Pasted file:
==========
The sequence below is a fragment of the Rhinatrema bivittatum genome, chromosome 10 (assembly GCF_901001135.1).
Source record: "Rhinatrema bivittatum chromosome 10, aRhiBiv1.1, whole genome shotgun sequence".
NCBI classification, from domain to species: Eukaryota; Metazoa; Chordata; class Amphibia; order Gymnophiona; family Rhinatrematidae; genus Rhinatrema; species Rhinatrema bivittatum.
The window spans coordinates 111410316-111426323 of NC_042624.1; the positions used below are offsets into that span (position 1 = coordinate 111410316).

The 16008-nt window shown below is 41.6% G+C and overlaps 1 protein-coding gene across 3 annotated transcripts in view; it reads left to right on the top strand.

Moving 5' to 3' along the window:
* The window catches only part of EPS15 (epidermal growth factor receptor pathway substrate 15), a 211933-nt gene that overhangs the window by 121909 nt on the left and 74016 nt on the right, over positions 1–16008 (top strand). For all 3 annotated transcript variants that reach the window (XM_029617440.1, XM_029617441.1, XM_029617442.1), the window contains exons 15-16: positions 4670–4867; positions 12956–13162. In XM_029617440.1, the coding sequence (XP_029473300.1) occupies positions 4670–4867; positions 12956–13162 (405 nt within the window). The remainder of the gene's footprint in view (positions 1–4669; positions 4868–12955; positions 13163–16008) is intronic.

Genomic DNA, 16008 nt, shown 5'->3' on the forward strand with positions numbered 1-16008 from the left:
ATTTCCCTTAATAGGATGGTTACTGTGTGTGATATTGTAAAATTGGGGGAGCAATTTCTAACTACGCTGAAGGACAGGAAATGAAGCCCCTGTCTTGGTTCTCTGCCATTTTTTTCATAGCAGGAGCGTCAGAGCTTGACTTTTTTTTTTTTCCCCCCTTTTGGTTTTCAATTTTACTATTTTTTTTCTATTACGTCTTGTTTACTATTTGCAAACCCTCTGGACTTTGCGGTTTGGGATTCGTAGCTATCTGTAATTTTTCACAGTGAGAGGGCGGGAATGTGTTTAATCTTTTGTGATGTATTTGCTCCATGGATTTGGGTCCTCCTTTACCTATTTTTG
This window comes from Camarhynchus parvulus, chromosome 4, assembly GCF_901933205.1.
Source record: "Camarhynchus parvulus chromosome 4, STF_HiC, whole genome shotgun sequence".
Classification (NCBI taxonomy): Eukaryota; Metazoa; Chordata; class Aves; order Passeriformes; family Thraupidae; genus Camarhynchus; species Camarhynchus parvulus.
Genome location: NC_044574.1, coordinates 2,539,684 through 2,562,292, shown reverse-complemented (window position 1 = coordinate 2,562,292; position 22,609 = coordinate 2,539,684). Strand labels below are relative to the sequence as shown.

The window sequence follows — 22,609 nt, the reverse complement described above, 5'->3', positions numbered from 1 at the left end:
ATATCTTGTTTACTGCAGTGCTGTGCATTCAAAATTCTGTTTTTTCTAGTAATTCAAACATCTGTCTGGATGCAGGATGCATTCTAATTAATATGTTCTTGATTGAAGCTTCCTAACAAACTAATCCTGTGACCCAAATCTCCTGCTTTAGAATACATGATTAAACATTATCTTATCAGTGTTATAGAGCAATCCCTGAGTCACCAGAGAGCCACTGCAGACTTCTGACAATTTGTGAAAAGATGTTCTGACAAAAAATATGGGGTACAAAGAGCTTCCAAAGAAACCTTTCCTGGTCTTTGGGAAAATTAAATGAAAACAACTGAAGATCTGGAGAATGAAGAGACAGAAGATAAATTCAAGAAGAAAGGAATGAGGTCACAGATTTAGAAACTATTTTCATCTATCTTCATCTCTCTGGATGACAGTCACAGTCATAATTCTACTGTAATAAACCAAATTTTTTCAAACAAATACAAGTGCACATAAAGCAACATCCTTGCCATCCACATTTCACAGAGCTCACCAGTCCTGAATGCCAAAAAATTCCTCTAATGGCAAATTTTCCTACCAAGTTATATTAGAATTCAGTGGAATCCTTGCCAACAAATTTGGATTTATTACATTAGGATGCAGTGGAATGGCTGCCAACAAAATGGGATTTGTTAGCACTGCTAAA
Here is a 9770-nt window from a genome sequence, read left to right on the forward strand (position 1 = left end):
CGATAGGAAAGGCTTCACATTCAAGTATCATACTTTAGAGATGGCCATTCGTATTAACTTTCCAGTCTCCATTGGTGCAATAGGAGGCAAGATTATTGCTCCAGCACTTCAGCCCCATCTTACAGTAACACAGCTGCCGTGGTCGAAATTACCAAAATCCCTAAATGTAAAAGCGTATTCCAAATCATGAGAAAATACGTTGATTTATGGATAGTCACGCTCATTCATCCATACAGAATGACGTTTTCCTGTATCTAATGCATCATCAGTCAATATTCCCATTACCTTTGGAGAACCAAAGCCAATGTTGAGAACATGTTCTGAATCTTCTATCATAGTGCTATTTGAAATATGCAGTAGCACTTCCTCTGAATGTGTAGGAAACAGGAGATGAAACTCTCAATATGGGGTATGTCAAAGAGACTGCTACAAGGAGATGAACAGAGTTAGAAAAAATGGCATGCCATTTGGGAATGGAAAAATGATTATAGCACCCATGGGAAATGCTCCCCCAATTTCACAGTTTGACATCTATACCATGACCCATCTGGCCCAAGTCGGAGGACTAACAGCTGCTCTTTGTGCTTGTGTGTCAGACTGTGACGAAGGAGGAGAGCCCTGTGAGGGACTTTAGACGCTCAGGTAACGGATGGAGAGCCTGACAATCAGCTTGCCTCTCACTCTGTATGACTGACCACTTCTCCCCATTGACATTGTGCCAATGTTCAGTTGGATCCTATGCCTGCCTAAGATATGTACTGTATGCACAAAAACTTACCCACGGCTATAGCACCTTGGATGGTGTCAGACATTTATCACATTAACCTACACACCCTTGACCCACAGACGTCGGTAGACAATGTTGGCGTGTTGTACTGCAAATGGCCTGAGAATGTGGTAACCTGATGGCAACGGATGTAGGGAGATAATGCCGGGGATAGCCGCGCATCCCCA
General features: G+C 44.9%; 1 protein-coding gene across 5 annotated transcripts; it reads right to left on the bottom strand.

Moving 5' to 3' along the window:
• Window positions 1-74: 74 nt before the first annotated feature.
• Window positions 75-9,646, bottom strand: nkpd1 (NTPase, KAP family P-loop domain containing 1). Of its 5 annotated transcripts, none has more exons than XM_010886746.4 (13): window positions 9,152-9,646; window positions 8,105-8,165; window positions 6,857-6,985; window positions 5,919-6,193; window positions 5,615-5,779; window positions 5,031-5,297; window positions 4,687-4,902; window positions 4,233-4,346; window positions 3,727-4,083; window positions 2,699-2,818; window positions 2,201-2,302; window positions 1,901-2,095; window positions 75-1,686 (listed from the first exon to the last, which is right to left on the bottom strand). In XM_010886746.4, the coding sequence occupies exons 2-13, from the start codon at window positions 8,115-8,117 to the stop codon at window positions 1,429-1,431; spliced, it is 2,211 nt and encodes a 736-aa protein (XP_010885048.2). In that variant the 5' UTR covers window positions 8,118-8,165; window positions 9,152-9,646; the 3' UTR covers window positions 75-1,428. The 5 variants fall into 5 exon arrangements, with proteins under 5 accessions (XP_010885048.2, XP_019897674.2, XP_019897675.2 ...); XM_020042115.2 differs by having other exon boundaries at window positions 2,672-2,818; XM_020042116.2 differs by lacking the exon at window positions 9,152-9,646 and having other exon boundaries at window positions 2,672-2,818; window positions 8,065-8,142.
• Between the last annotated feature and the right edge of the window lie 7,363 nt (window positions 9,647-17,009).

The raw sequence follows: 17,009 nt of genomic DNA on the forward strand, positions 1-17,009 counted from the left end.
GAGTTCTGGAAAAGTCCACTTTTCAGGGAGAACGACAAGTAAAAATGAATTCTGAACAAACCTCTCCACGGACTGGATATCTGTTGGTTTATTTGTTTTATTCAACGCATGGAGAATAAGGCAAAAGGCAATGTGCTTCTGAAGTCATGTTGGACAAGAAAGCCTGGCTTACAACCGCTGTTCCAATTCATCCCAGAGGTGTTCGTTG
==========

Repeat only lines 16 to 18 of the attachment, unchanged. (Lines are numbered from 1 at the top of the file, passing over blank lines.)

Here is a 9770-nt window from a genome sequence, read left to right on the forward strand (position 1 = left end):
CGATAGGAAAGGCTTCACATTCAAGTATCATACTTTAGAGATGGCCATTCGTATTAACTTTCCAGTCTCCATTGGTGCAATAGGAGGCAAGATTATTGCTCCAGCACTTCAGCCCCATCTTACAGTAACACAGCTGCCGTGGTCGAAATTACCAAAATCCCTAAATGTAAAAGCGTATTCCAAATCATGAGAAAATACGTTGATTTATGGATAGTCACGCTCATTCATCCATACAGAATGACGTTTTCCTGTATCTAATGCATCATCAGTCAATATTCCCATTACCTTTGGAGAACCAAAGCCAATGTTGAGAACATGTTCTGAATCTTCTATCATAGTGCTATTTGAAATATGCAGTAGCACTTCCTCTGAATGTGTAGGAAACAGGAGATGAAACTCTCAATATGGGGTATGTCAAAGAGACTGCTACAAGGAGATGAACAGAGTTAGAAAAAATGGCATGCCATTTGGGAATGGAAAAATGATTATAGCACCCATGGGAAATGCTCCCCCAATTTCACAGTTTGACATCTATACCATGACCCATCTGGCCCAAGTCGGAGGACTAACAGCTGCTCTTTGTGCTTGTGTGTCAGACTGTGACGAAGGAGGAGAGCCCTGTGAGGGACTTTAGACGCTCAGGTAACGGATGGAGAGCCTGACAATCAGCTTGCCTCTCACTCTGTATGACTGACCACTTCTCCCCATTGACATTGTGCCAATGTTCAGTTGGATCCTATGCCTGCCTAAGATATGTACTGTATGCACAAAAACTTACCCACGGCTATAGCACCTTGGATGGTGTCAGACATTTATCACATTAACCTACACACCCTTGACCCACAGACGTCGGTAGACAATGTTGGCGTGTTGTACTGCAAATGGCCTGAGAATGTGGTAACCTGATGGCAACGGATGTAGGGAGATAATGCCGGGGATAGCCGCGCATCCCCA
General features: G+C 44.9%; 1 protein-coding gene across 5 annotated transcripts; it reads right to left on the bottom strand.